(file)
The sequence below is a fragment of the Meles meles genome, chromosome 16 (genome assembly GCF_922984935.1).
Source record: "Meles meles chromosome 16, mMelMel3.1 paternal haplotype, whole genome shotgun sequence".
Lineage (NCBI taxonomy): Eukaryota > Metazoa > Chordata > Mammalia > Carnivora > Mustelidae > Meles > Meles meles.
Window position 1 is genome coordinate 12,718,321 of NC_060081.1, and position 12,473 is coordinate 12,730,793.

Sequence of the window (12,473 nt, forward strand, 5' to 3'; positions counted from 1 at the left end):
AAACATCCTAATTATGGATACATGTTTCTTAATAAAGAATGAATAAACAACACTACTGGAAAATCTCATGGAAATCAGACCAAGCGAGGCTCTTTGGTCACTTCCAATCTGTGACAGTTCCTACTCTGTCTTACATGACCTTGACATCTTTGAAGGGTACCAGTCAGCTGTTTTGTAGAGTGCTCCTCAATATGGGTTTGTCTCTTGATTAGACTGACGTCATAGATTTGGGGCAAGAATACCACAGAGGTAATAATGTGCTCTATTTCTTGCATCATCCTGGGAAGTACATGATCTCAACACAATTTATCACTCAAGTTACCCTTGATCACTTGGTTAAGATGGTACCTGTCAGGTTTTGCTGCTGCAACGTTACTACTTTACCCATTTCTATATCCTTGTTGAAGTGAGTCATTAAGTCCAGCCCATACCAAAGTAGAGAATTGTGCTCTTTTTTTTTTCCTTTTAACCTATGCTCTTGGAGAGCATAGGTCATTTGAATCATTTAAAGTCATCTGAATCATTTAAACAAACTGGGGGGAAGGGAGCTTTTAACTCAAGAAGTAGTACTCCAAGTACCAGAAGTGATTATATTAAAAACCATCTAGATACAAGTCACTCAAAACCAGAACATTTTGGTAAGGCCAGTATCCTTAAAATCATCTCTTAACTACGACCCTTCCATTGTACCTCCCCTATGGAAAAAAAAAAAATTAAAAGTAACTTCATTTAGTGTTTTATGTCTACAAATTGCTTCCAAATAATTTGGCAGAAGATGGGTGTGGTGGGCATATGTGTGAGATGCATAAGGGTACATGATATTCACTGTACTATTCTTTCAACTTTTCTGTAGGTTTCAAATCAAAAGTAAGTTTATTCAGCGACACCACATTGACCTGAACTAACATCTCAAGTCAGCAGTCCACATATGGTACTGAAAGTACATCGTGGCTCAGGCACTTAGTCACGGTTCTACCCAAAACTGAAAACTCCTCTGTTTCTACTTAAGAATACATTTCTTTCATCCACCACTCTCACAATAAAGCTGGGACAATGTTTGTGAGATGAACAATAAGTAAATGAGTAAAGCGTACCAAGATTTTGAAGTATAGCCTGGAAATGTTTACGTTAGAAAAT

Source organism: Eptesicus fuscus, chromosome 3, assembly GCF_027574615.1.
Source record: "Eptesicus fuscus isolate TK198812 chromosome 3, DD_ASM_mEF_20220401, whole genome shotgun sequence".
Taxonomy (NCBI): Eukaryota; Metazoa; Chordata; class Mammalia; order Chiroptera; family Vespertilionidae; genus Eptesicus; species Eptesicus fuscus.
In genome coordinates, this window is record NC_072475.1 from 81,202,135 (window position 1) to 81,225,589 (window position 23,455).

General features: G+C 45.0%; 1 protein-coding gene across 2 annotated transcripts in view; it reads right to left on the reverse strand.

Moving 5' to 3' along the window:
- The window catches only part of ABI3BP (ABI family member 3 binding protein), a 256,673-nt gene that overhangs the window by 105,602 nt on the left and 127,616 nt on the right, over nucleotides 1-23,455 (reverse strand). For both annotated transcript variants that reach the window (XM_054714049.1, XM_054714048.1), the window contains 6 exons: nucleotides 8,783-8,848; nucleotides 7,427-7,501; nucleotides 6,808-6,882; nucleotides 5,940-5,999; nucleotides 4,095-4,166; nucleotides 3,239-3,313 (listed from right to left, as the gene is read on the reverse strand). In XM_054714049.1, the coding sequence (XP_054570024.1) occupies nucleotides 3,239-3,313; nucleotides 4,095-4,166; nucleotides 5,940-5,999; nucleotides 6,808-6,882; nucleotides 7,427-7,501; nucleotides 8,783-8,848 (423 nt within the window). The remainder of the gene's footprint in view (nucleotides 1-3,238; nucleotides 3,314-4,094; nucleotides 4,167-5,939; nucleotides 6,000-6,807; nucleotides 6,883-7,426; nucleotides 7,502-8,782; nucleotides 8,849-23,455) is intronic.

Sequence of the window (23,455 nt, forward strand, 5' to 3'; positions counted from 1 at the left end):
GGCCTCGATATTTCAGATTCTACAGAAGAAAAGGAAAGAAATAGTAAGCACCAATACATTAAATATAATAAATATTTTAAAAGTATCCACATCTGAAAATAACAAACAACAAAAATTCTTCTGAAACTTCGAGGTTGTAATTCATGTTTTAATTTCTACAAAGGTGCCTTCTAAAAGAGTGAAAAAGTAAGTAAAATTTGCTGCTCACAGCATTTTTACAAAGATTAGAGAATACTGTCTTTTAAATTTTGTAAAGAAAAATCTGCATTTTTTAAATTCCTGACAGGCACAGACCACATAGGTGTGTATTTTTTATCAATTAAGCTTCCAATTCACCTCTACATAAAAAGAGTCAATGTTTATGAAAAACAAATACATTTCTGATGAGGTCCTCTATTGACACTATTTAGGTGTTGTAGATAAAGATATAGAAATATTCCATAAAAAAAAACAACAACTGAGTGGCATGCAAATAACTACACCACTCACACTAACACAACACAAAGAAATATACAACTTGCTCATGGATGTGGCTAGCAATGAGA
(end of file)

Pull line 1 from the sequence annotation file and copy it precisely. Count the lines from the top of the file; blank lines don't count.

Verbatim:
The sequence below is a fragment of the Meles meles genome, chromosome 16 (genome assembly GCF_922984935.1).